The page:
createPerson(idToCreate, nameToCreate);
	
	return CreateResponse.setSuccess().response();  
}

 

Note:
Of course, code is simplified, e.g. we’re skipping the error handling, to make the code as simple as possible.
Ideally, we would e.g. check if the  request body is valid, if the person already exists, etc

 

Let’s proceed.

We’ll test all operations at the end.

 

Code: UPDATE

If the user wants to modify existing data, i.e. UPDATE one existing entry, then he sends a PUT (or PATCH) request to our OData service (that’s common for RESTful services).
The URL points to a single resource which needs to be modified:

e.g. https://<yourApp>.cfapps.sap.hana.ondemand.com/odata/v4/DemoService/People(2)

 

The PUT request has a request body which contains the data to be changed.
And also the header is necessary, to tell about the format of the content (is it json or xml)

The implementation steps are similar:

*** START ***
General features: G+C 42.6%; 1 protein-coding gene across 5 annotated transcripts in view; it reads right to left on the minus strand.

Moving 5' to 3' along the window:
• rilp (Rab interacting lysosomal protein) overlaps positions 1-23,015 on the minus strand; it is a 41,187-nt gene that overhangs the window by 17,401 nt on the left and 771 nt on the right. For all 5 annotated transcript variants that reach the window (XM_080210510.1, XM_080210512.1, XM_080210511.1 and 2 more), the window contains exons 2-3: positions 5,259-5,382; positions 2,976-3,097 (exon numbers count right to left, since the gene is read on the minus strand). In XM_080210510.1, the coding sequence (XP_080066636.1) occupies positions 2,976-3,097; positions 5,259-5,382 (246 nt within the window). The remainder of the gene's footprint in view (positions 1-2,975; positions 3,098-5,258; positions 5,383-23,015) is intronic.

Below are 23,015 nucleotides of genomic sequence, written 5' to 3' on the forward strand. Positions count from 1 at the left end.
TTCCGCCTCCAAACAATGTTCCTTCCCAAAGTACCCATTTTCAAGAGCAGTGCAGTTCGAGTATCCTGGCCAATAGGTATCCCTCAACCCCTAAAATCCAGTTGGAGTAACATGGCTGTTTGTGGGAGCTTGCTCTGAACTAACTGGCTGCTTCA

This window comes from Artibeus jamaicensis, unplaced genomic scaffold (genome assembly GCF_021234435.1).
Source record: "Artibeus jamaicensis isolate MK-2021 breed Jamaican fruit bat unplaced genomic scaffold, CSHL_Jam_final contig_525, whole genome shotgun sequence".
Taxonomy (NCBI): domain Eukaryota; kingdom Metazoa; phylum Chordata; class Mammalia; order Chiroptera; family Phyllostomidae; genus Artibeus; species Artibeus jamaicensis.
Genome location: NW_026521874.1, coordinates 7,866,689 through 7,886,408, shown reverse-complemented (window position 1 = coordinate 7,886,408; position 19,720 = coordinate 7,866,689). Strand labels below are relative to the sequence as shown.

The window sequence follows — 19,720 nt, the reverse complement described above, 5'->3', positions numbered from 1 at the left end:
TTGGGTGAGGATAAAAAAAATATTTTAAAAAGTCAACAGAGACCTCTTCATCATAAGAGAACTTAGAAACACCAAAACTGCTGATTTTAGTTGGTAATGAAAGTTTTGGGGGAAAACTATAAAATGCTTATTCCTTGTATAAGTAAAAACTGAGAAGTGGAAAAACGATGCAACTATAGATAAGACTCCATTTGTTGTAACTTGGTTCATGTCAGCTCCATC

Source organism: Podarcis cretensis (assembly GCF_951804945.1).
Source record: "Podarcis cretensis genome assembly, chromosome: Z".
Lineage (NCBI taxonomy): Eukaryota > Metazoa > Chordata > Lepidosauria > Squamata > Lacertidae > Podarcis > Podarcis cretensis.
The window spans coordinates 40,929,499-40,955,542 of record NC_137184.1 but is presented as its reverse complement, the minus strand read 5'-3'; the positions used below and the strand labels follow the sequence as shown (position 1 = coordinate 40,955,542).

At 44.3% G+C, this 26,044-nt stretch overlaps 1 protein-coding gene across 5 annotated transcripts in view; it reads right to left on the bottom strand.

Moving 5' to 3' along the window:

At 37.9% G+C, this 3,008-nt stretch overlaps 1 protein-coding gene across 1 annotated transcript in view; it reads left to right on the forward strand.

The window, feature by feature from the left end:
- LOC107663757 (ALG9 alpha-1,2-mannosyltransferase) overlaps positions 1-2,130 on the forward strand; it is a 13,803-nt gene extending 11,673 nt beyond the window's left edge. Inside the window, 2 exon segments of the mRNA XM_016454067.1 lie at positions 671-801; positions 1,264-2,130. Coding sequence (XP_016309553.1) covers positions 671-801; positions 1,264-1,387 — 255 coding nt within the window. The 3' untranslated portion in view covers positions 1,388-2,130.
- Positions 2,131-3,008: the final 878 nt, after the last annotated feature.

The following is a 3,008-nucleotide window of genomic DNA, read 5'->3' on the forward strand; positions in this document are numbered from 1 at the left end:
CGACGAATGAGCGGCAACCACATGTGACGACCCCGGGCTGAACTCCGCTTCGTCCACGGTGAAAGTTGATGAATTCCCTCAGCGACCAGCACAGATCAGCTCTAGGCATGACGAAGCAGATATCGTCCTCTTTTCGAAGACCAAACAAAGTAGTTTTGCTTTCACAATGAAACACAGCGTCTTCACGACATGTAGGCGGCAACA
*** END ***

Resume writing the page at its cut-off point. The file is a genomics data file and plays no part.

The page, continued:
1) Get the required information from request:

First we need to know which entry should be modified. This info is part of the request URL:

Integer idForUpdate = (Integer)request.getKeys().get("UniqueId");

Then we need to know which data should be modified. This info is in the request body:

Map<String, Object> requestBody = request.getMapData();

 

2) Modify the actual data in the database

First we need to fetch the person from the database, based on the id which we already have extracted from the URI:

Map<String, Object> personMap = findPerson(idForUpdate);

Then we have to do the modification, based on the request body, which we have as map

Note:
Even if the user passes the key property in the request body: we cannot change it. The key field in the database cannot be modified, to ensure consistency/integrity of the database.

Thus, we only replace the name of the person:

personMap.replace("Name", requestBody.get("Name")); 

 

Note:
It would really really be better to check if the requested person exists at all…
You know how to do handle it, we’ve learned it in the previous blog, so we skip it here.

 

3) Configure the response

As we know from the specification, the PUT request doesn’t have data in the response (usually) and the status code is 204 (No Content).
As such, we don’t need to pass any data to the response object.

return UpdateResponse.setSuccess().response();